However, the North Dakota Farmers Union (NDFU) successfully enacted a petition drive to put the legislation on the June primary ballot. Their Constitution gives residents the right to force a statewide vote on bills and now voters will make the final decision. A “no” vote supported by the NDFU means corporate dairy and hog farms owned by individuals further apart than 3 degrees of kinship will continue to be illegal. A 9000 hog farm planned for rural Cass County has enflamed emotions about the law, but it is set up as a Limited Liability Partnership and is not impacted by the legislation or the vote.
In Nebraska, a constitutional amendment, I-300, stipulating that family members must either reside on the farm or be actively engaged in the day-to-day labor and management of the farm, was declared unconstitutional, so corporate ownership of livestock is legal in Nebraska, but a ban on meatpackers owning livestock (vertically integrating) still stands. This has kept a Nebraska-based meat processor from owning livestock and paying farmers to raise them. Currently, 30 percent of the hogs in the U.S. are owned by packers, but not in Nebraska.
Nebraska meat packers could pay farmers in Iowa to feed hogs and then process them in Nebraska, but could not contract with Nebraska farmers. Legislation to allow this practice, LB 176 recently passed that removed the prohibition for hogs. An amendment to allow contract cattle production was defeated.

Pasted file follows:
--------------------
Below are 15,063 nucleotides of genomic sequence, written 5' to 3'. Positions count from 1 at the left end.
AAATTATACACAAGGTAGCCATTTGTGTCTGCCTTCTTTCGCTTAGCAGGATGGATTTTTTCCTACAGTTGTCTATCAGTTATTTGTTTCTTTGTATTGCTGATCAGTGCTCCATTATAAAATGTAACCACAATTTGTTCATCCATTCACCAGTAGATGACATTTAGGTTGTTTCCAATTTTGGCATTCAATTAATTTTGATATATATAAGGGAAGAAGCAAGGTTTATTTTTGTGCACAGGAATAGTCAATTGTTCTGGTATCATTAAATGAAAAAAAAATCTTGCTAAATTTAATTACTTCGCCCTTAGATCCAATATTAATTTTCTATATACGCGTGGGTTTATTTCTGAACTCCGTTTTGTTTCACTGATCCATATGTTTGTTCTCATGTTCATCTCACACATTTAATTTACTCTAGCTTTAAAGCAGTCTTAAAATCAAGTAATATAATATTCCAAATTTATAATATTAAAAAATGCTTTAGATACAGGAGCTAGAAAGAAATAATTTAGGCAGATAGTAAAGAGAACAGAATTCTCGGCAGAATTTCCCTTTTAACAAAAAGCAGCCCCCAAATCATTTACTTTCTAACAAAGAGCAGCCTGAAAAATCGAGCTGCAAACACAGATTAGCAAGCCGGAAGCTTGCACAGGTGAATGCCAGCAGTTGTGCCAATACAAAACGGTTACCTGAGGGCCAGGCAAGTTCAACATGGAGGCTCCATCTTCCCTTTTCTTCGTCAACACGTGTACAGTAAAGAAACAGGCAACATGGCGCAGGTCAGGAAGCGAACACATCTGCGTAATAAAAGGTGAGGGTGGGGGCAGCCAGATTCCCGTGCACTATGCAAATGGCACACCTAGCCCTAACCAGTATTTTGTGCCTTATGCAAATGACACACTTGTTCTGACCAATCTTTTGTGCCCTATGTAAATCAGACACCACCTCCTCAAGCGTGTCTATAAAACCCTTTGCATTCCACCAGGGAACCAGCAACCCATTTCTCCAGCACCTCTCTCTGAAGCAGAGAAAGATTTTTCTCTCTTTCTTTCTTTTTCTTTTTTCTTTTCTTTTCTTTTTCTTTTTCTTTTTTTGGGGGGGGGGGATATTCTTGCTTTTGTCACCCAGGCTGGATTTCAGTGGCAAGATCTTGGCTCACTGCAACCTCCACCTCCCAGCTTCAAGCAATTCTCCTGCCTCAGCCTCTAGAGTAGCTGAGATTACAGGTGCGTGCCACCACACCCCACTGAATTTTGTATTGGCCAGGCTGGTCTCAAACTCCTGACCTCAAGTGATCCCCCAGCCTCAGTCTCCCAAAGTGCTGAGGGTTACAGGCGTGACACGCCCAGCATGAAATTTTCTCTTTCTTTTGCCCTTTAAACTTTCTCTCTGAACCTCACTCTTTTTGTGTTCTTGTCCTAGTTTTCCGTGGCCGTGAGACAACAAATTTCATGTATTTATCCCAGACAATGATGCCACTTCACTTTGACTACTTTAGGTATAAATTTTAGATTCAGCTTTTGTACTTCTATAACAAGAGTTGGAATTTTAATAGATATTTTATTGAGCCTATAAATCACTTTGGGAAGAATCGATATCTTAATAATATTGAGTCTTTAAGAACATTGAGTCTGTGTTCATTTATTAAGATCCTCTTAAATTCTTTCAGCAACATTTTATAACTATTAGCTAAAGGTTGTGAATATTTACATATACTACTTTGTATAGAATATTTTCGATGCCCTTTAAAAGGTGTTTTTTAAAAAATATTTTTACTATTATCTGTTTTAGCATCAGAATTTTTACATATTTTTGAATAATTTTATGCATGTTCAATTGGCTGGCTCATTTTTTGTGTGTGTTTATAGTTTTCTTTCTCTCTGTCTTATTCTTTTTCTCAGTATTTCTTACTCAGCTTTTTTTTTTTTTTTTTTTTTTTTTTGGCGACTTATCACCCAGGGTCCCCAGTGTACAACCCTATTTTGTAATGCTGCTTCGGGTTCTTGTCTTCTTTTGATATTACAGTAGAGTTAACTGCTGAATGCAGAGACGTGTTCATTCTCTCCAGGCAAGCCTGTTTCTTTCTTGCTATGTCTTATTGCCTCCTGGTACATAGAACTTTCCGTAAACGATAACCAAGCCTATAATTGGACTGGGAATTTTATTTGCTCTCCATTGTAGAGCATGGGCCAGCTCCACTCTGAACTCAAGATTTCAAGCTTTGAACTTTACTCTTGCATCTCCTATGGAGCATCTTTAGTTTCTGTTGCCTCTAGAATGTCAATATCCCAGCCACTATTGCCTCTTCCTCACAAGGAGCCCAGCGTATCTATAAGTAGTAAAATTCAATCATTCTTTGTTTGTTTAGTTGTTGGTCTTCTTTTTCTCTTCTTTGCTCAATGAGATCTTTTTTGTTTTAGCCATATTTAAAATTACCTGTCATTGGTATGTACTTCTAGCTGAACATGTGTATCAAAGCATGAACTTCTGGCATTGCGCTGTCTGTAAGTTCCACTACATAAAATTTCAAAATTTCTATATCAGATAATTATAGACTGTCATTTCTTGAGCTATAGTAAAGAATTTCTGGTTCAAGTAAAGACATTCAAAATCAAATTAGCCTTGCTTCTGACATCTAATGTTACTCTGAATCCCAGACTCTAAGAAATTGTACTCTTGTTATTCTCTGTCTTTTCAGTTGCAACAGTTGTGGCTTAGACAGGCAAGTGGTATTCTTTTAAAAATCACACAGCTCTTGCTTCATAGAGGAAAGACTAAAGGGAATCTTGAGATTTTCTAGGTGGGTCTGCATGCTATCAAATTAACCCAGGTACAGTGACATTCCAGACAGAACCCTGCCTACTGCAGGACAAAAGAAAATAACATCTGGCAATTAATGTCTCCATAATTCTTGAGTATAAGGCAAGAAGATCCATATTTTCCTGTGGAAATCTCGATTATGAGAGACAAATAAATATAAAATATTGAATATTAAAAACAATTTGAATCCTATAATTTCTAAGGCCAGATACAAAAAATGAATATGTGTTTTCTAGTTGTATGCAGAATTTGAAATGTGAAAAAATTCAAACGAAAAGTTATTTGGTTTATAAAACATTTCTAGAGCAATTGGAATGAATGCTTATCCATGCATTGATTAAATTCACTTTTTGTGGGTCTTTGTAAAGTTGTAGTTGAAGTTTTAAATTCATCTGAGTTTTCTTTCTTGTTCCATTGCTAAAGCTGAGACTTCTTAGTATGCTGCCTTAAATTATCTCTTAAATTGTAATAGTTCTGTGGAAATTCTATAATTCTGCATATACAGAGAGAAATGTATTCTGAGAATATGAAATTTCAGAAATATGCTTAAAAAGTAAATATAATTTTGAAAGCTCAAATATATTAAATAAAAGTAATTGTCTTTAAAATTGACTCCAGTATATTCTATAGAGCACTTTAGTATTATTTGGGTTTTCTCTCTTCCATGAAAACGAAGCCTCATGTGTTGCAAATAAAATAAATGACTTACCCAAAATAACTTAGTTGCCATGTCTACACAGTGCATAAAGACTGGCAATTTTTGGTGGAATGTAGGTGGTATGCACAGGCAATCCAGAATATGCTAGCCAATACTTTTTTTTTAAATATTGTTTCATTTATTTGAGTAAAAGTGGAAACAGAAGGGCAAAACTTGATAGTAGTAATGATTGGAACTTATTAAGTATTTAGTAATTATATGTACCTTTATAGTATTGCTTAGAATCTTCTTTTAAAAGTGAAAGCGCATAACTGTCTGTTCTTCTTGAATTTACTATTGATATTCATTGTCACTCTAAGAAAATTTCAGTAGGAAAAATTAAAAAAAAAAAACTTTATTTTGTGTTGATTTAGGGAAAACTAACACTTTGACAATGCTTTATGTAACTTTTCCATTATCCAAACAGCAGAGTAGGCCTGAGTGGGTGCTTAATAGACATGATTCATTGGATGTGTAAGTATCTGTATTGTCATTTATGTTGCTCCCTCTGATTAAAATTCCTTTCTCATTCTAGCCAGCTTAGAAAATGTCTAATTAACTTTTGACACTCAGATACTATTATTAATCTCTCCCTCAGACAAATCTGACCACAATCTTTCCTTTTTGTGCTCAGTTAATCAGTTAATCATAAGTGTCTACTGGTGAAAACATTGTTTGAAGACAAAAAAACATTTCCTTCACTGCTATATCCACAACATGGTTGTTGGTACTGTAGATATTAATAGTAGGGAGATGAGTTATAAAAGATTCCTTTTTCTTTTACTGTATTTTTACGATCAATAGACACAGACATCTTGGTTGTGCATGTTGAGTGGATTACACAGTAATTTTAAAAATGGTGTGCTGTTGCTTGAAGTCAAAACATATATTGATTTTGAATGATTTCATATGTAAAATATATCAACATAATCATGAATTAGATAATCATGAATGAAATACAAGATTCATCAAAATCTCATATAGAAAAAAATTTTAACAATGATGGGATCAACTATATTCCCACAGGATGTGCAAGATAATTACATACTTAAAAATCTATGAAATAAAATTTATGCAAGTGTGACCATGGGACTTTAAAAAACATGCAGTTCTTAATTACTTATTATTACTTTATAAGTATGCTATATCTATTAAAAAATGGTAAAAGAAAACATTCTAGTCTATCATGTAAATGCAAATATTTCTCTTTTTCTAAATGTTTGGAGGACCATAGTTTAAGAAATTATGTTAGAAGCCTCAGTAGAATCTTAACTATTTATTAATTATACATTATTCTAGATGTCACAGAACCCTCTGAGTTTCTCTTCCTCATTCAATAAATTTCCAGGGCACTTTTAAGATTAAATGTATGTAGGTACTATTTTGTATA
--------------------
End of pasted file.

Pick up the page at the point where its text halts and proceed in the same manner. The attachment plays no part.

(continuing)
Nebraska Senator Al Davis was one of the lawmakers that opposed LB176. His concern is that any “pricing structure requires open market to determine pricing, and as contract hog production increases, farmers lose that open pricing. Nebraska’s ban on packer ownership keeps hog farms under the control of family farmers, not dominated by companies like the chicken industry is.” There are also concerns about handing that future of farming and food security in Nebraska to corporate owners.
The South Dakota house is considering SB98, which will remove the regulations regarding hog farm ownership in the South Dakota Family Farm Act. Bill sponsor, Senator Gary Cammack says that singling out hogs in Family Farm Act is unconstitutional. “SB98 makes it so that all species are treated equally, ending the practice of additional restrictions on hog farms” says Cammack. The legislation passed the Senate and is currently under discussion in the House.
One thing for sure, the face of farming is changing, new technology and economies of scale have restructured the industry. Farmers seeking economies of scale, a way to fairly and efficiently pass the farm to the next generation or just liability protection are increasingly organizing as a partnership or corporation. Still, today these are family owned and operated. Only about 3 percent of farms are managed by full time managers or are organized as non-family corporations or cooperatives. The number of corporate controlled farms is fairly consistently nationally, ranging from 2.8 percent in North Dakota to 4% in Illinois, but the topic continues to be a controversial one across state legislatures.